On the eve of the release of its new corporate security solution, Kaspersky Lab presents the results of its survey “Cyber Threats and Corporate IT Security: GCC and Global Trends”.
According to the survey, nine out of ten companies have encountered at least one cyber threat in the past year. This was reported by 88% of all respondents in GCC, and 91% globally. Worldwide, one in three of these companies suffered data loss through these incidents, including data vital to business operations. In GCC, 40% of the companies lost data. At the same time, almost half of all respondents think that the number of cyber threats has been increasing (48% globally and 44% in GCC), while only 8% feel that the number has decreased. Companies most often encounter viruses, worms and malicious software, spam, phishing and hacking attacks.
Tarek Kuzbari, Kaspersky Lab’s Managing Director for the Middle East, said: “This is the first time Kaspersky Lab has conducted such a wide-reaching survey prior to releasing new corporate solutions. The survey results show that the technologies and features implemented in our new Kaspersky Endpoint Security 8 will help effectively tackle the security problems commonly encountered by IT managers. From conducting polls to implementing specific protection mechanisms, all our efforts to develop new solutions for this release have enabled us to provide ‘pro-active protection’ with which to counter both existing and future cyber threats.”
IT security is most commonly implemented by using antivirus software and client firewalls, installing updates – including those that remove vulnerabilities in existing software – and backing up data. More than half the respondents (55% in GCC and 59% globally) are confident that their corporate networks are securely protected. However, the survey shows that only 28% of all GCC companies (and 36% of companies globally) employ all of the standard security methods mentioned; 3% of companies worldwide have no measures in place to protect them from cyber threats (in GCC luckily there are no such companies).
In an attempt to improve corporate IT security, companies often impose sweeping measures which can damage their business effectiveness. Thus, 62% of GCC companies (and 72% of companies globally) block or restrict employee access to social networking sites and applications.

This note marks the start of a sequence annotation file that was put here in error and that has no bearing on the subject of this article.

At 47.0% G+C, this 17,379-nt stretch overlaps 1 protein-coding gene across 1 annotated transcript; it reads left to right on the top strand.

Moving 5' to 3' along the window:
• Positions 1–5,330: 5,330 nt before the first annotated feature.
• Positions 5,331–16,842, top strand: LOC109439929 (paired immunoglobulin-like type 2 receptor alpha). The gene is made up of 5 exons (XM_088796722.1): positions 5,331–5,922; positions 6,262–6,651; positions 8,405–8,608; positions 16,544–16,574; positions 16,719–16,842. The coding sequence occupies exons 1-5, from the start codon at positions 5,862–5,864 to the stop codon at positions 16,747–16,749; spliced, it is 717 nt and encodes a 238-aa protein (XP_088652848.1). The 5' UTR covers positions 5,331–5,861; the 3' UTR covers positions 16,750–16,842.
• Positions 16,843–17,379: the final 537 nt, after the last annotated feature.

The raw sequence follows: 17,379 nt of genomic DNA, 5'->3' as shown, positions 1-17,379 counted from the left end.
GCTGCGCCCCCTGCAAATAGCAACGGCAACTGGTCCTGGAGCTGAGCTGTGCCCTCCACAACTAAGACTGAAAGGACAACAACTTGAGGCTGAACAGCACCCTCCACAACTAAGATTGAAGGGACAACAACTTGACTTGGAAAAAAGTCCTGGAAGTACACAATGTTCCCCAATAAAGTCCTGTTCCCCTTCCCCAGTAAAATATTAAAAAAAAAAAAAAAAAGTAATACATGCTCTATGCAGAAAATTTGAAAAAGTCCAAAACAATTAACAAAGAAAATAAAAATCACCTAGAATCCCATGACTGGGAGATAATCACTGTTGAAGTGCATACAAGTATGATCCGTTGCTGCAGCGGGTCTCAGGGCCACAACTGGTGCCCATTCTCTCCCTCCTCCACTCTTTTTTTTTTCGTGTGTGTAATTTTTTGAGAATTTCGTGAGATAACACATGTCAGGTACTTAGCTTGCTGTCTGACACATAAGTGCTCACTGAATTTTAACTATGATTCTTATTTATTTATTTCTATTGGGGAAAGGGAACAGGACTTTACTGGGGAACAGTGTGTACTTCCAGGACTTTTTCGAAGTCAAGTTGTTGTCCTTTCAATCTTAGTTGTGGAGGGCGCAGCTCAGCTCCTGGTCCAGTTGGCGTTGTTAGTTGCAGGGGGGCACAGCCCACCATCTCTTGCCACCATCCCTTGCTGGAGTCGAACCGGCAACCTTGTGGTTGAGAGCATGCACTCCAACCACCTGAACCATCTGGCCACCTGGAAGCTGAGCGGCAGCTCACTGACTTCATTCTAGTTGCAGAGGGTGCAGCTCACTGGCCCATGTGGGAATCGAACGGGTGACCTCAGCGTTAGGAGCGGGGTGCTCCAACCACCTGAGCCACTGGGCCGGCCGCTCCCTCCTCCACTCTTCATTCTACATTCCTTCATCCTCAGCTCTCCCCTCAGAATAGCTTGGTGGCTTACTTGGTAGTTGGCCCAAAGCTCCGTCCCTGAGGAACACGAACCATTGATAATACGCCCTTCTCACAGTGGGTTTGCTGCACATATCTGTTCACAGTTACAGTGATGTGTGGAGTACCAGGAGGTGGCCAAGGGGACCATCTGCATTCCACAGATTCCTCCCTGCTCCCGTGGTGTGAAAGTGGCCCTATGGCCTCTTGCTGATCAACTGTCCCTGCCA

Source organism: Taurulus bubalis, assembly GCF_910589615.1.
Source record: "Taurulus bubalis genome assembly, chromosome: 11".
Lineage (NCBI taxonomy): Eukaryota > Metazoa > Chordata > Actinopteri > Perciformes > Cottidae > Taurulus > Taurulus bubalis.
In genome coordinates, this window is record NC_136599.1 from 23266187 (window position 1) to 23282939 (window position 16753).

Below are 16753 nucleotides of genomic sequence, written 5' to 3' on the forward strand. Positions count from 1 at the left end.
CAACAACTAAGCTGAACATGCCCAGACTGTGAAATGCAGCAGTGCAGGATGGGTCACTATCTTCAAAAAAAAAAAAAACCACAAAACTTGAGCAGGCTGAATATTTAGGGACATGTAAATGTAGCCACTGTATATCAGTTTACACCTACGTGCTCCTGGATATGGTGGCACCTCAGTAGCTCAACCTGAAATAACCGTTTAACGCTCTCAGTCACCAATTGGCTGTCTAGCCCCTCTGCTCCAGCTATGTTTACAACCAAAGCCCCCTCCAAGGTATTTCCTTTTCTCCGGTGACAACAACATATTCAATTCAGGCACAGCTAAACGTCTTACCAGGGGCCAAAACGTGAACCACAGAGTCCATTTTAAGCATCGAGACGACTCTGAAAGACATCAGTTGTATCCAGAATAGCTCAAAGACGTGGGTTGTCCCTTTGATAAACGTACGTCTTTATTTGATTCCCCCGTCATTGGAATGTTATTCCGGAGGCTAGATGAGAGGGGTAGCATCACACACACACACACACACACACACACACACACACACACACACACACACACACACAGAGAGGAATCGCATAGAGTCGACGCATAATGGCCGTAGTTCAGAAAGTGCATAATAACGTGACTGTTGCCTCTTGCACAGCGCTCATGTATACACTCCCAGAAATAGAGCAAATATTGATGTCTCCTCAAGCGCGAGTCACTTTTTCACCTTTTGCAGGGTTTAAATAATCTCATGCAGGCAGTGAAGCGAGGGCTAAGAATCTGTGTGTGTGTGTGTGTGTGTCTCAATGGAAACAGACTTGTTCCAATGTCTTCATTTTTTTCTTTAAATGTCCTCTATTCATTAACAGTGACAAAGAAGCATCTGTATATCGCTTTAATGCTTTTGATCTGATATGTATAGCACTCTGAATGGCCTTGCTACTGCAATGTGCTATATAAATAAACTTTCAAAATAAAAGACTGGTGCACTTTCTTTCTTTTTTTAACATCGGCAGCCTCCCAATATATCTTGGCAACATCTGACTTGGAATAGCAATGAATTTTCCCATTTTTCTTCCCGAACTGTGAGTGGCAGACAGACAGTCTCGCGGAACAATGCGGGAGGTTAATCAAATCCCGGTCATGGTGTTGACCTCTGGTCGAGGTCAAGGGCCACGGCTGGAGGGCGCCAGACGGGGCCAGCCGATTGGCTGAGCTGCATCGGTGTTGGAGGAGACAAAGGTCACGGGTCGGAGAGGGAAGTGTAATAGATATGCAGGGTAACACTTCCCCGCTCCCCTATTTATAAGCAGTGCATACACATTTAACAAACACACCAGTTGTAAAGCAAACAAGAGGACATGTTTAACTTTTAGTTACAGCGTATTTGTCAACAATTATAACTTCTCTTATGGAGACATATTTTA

One serious problem discovered by the survey is underinvestment in IT security. However, the situation in the GCC region is better than worldwide: 65% of GCC companies consider their IT security investments adequate, whereas globally the figure is 55%. In the respondents’ opinion, lack of funds is only part of the problem: 61% of respondents in GCC (70% throughout the world) complain of understaffing, lack of expertise or insufficient system resources.
The increasing number of employees working remotely and the ongoing consumerization of business (use of personal devices for business purposes) bring a new problem. IT specialists need to protect the security of mobile devices outside the corporate network. 44% of all respondents in GCC (55% globally) say that their companies are now much more aware of this problem than a year ago. At the same time, the poll found 28% of organizations in GCC and 32% globally consider the use of mobile devices too risky for their businesses.
Many organizations also see IT security risks in using new technology. As a result, 21% of GCC companies’ representatives (23% globally) see cloud technologies as a threat, while 41% in GCC (42% globally) are reluctant to introduce innovations in general.
IT specialists believe the major threats in the future will come from malicious programs and targeted hacking attacks. The respondents predict that cyber threats will become more and more of an issue for business: only 15% of organizations globally see them as a present danger, while 46% globally see them as a major risk to their businesses in two years’ time. The situation is different in GCC, where IT managers’ awareness is considerably higher - 40% of respondents already consider cyber threats as one of the top-three critical business risks to their organization. However, apparently they hope for the better, since only 31% of them see cyber threats as one of the top-three developing business risks in two years' time.